CHINA – At the China Dine-ah last week, Christine Rancourt winced when asked about the massive trucks whizzing down Route 202/9, through her small town and past her daughter’s elementary school.

For a year, the big rigs were largely absent from the narrow, winding, two-lane road through her central Maine town of 4,600 people. They instead stayed on the interstates where the Maine congressional delegation — and many other Mainers — say they belong.

But in mid-December, a federal pilot program that allowed trucks weighing between 80,000 and 100,000 pounds to use all of Maine’s interstates lapsed.

Once again, the heavier trucks are allowed on the Maine Turnpike only from Kittery to Augusta. They are banned on the rest of I-95, and interstates 195, 295 and 395.

That means the trucks, carrying goods such as paper, potatoes and logs, must take side roads near I-95, such as Route 202/9 through China, on their way to and from Canada and other parts of Maine.

“I’m not happy with it,” Rancourt said of the return of the big trucks. “I notice a big difference.”

Rancourt’s friend, fellow mom and lunch partner, Catherine Basham, agreed, saying, “I think everybody does.”

The Maine congressional delegation says it will wage a bipartisan effort this year to pass legislation letting the trucks back on all the state’s interstates.

U.S. Sen. Susan Collins, R-Maine, was the author of the pilot program and fought to extend it in the Senate last year. U.S. Sen. Olympia Snowe, R-Maine, also supports the program.

U.S. Rep. Mike Michaud, D-2nd District, whose central and northern Maine district is primarily where the big trucks are forced off the interstate, fought unsuccessfully in the House last year to extend the pilot program or permanently allow the big rigs on all Maine interstates.

Maine’s other House member, U.S. Rep. Chellie Pingree, D-1st District, is “generally in favor” of letting the heavier trucks on the interstate, her spokesman said.

The pilot program was mostly the victim, its proponents say, of legislative chaos over an end-of-the-year spending bill. After intense wrangling, Congress passed a short-term bill funding the federal government through March 4, and didn’t include separate items such as the truck weight exemption.

Collins last month introduced a bill to permanently move the heavier trucks back to the interstate highways, and says this is her top legislative priority for the year. Collins has partnered with Democratic U.S. Sen. Patrick Leahy of Vermont, whose state also wants an exemption to allow heavier trucks on its interstates.

But not everyone thinks trucks up to 100,000 pounds belong on Maine’s interstates, or any other state roads.

Steve Cartwright, a writer and Waldoboro selectman, said he is one of those who is against heavier trucks on any roads, saying a sounder transportation policy would include less emphasis on trucks and more on rail.

“I would like to … get people to take a step back and see a bigger picture of what is good for our environment and what is good for our roads, too,” Cartwright said.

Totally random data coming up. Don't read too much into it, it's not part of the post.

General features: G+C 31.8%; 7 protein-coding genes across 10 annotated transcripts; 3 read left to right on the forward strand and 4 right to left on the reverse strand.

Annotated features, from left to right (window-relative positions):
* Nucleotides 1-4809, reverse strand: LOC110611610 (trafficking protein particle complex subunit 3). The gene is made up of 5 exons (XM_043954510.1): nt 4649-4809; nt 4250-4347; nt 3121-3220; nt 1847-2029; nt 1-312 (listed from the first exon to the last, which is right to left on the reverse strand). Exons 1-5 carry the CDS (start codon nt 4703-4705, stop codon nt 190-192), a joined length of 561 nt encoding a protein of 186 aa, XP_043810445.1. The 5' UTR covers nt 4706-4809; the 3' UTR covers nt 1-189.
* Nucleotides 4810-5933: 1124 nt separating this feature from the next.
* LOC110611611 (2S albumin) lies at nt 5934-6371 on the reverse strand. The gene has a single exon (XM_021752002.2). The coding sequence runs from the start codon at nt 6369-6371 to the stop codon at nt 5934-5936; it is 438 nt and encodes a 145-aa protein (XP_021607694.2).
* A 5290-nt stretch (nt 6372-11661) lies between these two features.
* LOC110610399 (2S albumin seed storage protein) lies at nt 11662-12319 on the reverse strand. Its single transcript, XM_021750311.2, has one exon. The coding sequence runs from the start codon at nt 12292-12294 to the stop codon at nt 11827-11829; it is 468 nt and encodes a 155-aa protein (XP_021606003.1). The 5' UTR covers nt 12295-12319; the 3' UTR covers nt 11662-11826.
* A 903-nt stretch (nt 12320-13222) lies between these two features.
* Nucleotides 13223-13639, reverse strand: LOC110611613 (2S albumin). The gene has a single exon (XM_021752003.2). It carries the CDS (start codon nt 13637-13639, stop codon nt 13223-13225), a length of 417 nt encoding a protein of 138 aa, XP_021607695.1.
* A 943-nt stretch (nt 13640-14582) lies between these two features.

The railroad industry agrees, saying heavier trucks damage highways and bridges, cause highway traffic problems and harm the environment.

Michaud said there is another reason the railroad industry objects: the desire to squelch competition.

Railroads “have a strong lobby and they are opposed to it,” Michaud said. “Even though Maine and Vermont are small states, they are concerned about a ripple effect in other states if we get” the exemption.

Michaud plans to re-introduce bipartisan legislation, co-authored with GOP U.S. Rep. Jean Schmidt of Ohio, allowing states like Maine to “opt in” to higher truck weights on the interstates, but not forcing any states to do so.

Truck industry representatives dispute assertions of safety problems and road damage, saying the legislation would require the heaviest trucks to have a sixth axle, which redistributes weight more evenly and allows the trucks to stop more quickly.

Collins said in a recent interview that the safest course of action is taking the trucks off the side roads in small towns such as China. She also notes that Maine businesses are at a disadvantage now, because surrounding states such as Massachusetts and New Hampshire already have won exemptions letting the biggest trucks use their interstates.

A Maine Department of Transportation report last fall concluded that allowing trucks on all the interstates would “increase traffic safety, improve the environment, increase business competitiveness and reduce transportation infrastructure costs at no cost to the taxpayer.”

Mainers “really want them on the interstates,” Collins said, citing support from a bevy of law enforcement and public safety officials, Republican Gov. Paul LePage and an array of trucking, logging and other business interests.

Snowe said she supports Collins’ bill, which could be inserted in an annual spending measure, but also plans to pursue legislation through other avenues as a senior member of the Senate’s commerce committee. For instance, she might sponsor legislation giving the secretary of transportation the power to grant waivers to individual states allowing the heavier trucks.

“The current patchwork of regulations that govern truck weights on our interstate system is a barrier to commerce and an impediment to safety,” Snowe said, adding she wants Maine to get an exemption but supports a national standard if possible.

Brian Parke, president and CEO of the Maine Motor Transport Association, said his members can’t understand why they aren’t allowed on all of the state’s interstates.

“It doesn’t make sense,” Parke said. “Why go back on secondary roads when we can use the interstate?”

Washington Bureau Chief Jonathan Riskind can be contacted at 791-6280 or at:

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